“How to spot fake news” IFLA campaign

Libraries as a trustworthy source of information

At the same time, the confidence in media is decreasing and the importance of libraries is more crucial now than ever.

The Pew Research Center recently released a report on American people’s engagement with information. The survey results interestingly show that people are aware of all the misinformation existing online and even around them and they would appreciate having institutions helping them gain confidence in their digital and information literacy skills.

The confidence in #media is decreasing and the importance of #libraries is more crucial now than ever. Click To Tweet

In connection to this, an older report also shows that more than 70% of respondents feel that public libraries help them find information that is trustworthy and reliable and help them learn new things.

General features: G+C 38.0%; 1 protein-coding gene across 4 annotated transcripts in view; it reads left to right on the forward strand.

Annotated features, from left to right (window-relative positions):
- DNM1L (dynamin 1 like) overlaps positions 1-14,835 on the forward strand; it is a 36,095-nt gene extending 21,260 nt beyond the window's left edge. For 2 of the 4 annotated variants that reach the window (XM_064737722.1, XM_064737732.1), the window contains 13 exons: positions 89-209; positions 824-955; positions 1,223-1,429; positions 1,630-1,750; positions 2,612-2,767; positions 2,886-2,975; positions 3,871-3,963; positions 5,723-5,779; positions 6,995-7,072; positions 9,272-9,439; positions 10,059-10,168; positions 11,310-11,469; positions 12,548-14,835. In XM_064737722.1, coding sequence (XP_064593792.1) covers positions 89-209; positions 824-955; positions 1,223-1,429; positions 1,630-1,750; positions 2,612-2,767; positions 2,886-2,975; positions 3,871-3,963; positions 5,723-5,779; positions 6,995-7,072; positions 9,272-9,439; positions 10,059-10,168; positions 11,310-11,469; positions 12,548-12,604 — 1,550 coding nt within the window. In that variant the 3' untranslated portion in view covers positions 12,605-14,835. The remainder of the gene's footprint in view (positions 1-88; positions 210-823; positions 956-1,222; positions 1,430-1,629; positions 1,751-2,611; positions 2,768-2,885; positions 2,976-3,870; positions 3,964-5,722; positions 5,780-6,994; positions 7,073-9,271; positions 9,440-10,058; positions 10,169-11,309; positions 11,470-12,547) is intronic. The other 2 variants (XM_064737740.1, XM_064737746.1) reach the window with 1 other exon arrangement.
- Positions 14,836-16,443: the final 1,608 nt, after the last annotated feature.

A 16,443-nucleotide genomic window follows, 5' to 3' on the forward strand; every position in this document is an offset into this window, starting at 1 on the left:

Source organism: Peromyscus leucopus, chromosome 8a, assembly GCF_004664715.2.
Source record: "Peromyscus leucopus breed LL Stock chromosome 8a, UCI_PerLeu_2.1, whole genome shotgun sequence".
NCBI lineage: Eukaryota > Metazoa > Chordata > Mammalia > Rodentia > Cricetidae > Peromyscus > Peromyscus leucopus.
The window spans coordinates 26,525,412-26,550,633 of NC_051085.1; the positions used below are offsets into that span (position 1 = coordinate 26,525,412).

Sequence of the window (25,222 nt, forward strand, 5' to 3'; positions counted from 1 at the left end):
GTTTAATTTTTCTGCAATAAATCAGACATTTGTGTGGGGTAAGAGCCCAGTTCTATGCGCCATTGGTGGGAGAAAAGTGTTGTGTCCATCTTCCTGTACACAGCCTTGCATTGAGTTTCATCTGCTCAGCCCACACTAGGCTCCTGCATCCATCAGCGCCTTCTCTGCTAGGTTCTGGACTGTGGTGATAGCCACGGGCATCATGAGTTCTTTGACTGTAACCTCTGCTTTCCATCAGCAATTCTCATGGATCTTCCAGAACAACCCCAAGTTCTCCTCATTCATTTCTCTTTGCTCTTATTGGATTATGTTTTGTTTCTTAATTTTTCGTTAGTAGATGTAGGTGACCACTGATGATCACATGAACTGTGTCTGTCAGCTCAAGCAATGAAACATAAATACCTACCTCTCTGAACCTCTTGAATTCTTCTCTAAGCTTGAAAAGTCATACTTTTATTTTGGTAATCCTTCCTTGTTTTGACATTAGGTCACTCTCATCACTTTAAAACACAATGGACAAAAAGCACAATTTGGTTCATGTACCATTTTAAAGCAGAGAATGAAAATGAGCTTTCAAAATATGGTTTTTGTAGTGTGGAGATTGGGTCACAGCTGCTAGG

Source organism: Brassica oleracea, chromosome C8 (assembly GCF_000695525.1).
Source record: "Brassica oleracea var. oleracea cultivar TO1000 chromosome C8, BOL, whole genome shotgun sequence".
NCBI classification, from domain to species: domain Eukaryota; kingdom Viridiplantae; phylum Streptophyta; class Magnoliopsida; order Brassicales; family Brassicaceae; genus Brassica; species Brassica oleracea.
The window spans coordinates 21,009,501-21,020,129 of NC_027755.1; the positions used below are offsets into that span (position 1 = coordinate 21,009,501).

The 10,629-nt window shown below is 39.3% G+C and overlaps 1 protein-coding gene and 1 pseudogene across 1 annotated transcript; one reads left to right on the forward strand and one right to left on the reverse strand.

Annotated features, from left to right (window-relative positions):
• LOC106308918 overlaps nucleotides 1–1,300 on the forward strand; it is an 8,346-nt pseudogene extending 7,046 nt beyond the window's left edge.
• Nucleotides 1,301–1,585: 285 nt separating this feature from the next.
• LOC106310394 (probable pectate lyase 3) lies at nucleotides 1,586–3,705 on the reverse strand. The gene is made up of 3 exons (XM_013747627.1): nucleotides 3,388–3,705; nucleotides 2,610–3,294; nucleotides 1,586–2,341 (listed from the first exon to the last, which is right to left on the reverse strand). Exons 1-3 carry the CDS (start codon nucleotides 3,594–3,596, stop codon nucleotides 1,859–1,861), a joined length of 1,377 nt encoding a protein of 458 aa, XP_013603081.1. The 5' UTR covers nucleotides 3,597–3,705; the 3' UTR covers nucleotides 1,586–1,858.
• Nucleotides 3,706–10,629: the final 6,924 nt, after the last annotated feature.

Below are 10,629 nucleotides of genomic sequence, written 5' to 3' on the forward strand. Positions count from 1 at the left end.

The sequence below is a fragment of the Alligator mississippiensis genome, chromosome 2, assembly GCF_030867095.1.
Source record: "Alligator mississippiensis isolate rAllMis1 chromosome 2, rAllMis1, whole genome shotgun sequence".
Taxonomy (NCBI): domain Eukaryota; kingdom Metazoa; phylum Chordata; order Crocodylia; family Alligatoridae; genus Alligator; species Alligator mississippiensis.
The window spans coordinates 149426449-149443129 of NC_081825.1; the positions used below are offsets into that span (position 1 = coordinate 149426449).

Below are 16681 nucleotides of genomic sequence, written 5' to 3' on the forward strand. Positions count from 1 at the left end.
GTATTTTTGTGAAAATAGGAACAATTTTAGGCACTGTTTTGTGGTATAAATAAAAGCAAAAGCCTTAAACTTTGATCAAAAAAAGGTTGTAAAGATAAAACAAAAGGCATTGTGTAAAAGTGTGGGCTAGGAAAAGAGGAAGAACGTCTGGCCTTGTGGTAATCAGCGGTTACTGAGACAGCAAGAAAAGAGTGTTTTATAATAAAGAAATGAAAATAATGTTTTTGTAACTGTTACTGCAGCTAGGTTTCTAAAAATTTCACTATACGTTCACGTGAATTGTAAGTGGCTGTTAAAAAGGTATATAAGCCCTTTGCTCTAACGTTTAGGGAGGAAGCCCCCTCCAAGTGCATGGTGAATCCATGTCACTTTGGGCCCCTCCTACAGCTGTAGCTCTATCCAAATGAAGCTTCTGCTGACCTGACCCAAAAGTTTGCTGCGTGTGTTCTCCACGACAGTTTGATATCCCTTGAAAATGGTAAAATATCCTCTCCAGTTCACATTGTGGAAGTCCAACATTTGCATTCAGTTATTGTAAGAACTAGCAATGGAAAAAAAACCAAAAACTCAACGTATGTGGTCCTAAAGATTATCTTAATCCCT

Therefore, the library is the best source for reliable and trustworthy information and it is gaining more confidence than most media outlets.

How People Approach Facts and Information Pew Research Center Report: libraries become the Fifth Branch of Power

How People Approach Facts and Information Pew Research Center Report

Libraries as the Fifth Branch of Power

Libraries are becoming a key player in ensuring that the right and correct information reaches the citizens. Altinget, an independent online newspaper in Denmark recently published a discussion with Steen Bording Andersen, Chairman of the Danish Library Association. In this article, Andersen presents and supports the idea that libraries should take the role of the fifth branch of government since the press and the internet are failing.